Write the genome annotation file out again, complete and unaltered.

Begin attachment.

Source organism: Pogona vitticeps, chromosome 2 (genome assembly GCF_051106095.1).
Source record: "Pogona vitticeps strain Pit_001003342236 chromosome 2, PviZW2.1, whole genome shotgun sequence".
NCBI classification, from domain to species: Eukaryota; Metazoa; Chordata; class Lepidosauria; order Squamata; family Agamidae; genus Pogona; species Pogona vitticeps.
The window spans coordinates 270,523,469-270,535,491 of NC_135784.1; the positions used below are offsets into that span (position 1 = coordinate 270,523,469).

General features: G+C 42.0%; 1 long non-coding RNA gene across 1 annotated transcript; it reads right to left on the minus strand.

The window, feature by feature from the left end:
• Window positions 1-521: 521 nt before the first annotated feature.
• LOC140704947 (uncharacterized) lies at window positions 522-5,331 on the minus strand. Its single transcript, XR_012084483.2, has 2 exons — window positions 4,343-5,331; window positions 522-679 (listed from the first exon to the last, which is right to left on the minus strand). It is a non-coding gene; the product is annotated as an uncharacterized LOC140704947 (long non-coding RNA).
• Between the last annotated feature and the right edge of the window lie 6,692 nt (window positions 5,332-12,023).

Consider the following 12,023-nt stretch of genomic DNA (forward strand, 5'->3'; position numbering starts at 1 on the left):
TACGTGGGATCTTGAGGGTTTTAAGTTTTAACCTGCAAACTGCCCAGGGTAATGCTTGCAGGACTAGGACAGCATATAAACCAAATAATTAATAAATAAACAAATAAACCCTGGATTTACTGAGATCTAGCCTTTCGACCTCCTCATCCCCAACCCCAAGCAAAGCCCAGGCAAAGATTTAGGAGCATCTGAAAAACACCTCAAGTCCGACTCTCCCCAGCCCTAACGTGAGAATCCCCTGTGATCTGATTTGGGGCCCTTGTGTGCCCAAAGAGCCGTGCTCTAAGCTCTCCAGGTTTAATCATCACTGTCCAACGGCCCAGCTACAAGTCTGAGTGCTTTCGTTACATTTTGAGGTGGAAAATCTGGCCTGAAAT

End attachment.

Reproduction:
Source organism: Pogona vitticeps, chromosome 2 (genome assembly GCF_051106095.1).
Source record: "Pogona vitticeps strain Pit_001003342236 chromosome 2, PviZW2.1, whole genome shotgun sequence".
NCBI classification, from domain to species: Eukaryota; Metazoa; Chordata; class Lepidosauria; order Squamata; family Agamidae; genus Pogona; species Pogona vitticeps.
The window spans coordinates 270,523,469-270,535,491 of NC_135784.1; the positions used below are offsets into that span (position 1 = coordinate 270,523,469).

General features: G+C 42.0%; 1 long non-coding RNA gene across 1 annotated transcript; it reads right to left on the minus strand.

The window, feature by feature from the left end:
• Window positions 1-521: 521 nt before the first annotated feature.
• LOC140704947 (uncharacterized) lies at window positions 522-5,331 on the minus strand. Its single transcript, XR_012084483.2, has 2 exons — window positions 4,343-5,331; window positions 522-679 (listed from the first exon to the last, which is right to left on the minus strand). It is a non-coding gene; the product is annotated as an uncharacterized LOC140704947 (long non-coding RNA).
• Between the last annotated feature and the right edge of the window lie 6,692 nt (window positions 5,332-12,023).

Consider the following 12,023-nt stretch of genomic DNA (forward strand, 5'->3'; position numbering starts at 1 on the left):
TACGTGGGATCTTGAGGGTTTTAAGTTTTAACCTGCAAACTGCCCAGGGTAATGCTTGCAGGACTAGGACAGCATATAAACCAAATAATTAATAAATAAACAAATAAACCCTGGATTTACTGAGATCTAGCCTTTCGACCTCCTCATCCCCAACCCCAAGCAAAGCCCAGGCAAAGATTTAGGAGCATCTGAAAAACACCTCAAGTCCGACTCTCCCCAGCCCTAACGTGAGAATCCCCTGTGATCTGATTTGGGGCCCTTGTGTGCCCAAAGAGCCGTGCTCTAAGCTCTCCAGGTTTAATCATCACTGTCCAACGGCCCAGCTACAAGTCTGAGTGCTTTCGTTACATTTTGAGGTGGAAAATCTGGCCTGAAAT